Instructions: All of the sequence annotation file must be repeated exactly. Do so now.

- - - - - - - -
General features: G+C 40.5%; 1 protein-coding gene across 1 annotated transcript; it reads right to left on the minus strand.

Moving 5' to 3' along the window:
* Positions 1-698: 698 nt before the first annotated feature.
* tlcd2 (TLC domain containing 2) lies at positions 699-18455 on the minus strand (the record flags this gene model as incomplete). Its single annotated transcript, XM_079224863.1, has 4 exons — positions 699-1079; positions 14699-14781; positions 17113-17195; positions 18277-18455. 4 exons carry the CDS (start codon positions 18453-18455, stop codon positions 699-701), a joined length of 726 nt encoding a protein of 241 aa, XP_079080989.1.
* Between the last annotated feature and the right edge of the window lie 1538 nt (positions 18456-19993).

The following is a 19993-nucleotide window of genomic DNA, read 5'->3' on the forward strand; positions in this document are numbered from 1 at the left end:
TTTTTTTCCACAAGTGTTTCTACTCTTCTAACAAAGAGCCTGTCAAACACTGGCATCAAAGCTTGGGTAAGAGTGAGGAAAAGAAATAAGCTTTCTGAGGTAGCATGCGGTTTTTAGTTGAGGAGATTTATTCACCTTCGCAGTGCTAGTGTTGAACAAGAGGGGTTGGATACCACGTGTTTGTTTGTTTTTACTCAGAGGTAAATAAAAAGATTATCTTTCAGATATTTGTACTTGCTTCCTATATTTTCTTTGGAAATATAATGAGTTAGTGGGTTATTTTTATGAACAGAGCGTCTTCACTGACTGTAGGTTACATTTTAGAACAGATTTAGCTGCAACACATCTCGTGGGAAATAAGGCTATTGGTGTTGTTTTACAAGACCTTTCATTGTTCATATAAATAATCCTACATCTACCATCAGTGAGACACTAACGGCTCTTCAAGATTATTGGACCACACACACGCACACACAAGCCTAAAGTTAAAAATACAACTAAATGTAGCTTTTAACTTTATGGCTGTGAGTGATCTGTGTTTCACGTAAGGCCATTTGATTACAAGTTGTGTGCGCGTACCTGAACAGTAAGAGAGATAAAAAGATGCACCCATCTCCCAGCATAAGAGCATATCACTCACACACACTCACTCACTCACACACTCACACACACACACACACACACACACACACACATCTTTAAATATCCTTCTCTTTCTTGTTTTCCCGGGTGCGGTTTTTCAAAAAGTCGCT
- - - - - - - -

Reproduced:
General features: G+C 40.5%; 1 protein-coding gene across 1 annotated transcript; it reads right to left on the minus strand.

Moving 5' to 3' along the window:
* Positions 1-698: 698 nt before the first annotated feature.
* tlcd2 (TLC domain containing 2) lies at positions 699-18455 on the minus strand (the record flags this gene model as incomplete). Its single annotated transcript, XM_079224863.1, has 4 exons — positions 699-1079; positions 14699-14781; positions 17113-17195; positions 18277-18455. 4 exons carry the CDS (start codon positions 18453-18455, stop codon positions 699-701), a joined length of 726 nt encoding a protein of 241 aa, XP_079080989.1.
* Between the last annotated feature and the right edge of the window lie 1538 nt (positions 18456-19993).

The following is a 19993-nucleotide window of genomic DNA, read 5'->3' on the forward strand; positions in this document are numbered from 1 at the left end:
TTTTTTTCCACAAGTGTTTCTACTCTTCTAACAAAGAGCCTGTCAAACACTGGCATCAAAGCTTGGGTAAGAGTGAGGAAAAGAAATAAGCTTTCTGAGGTAGCATGCGGTTTTTAGTTGAGGAGATTTATTCACCTTCGCAGTGCTAGTGTTGAACAAGAGGGGTTGGATACCACGTGTTTGTTTGTTTTTACTCAGAGGTAAATAAAAAGATTATCTTTCAGATATTTGTACTTGCTTCCTATATTTTCTTTGGAAATATAATGAGTTAGTGGGTTATTTTTATGAACAGAGCGTCTTCACTGACTGTAGGTTACATTTTAGAACAGATTTAGCTGCAACACATCTCGTGGGAAATAAGGCTATTGGTGTTGTTTTACAAGACCTTTCATTGTTCATATAAATAATCCTACATCTACCATCAGTGAGACACTAACGGCTCTTCAAGATTATTGGACCACACACACGCACACACAAGCCTAAAGTTAAAAATACAACTAAATGTAGCTTTTAACTTTATGGCTGTGAGTGATCTGTGTTTCACGTAAGGCCATTTGATTACAAGTTGTGTGCGCGTACCTGAACAGTAAGAGAGATAAAAAGATGCACCCATCTCCCAGCATAAGAGCATATCACTCACACACACTCACTCACTCACACACTCACACACACACACACACACACACACACACACATCTTTAAATATCCTTCTCTTTCTTGTTTTCCCGGGTGCGGTTTTTCAAAAAGTCGCT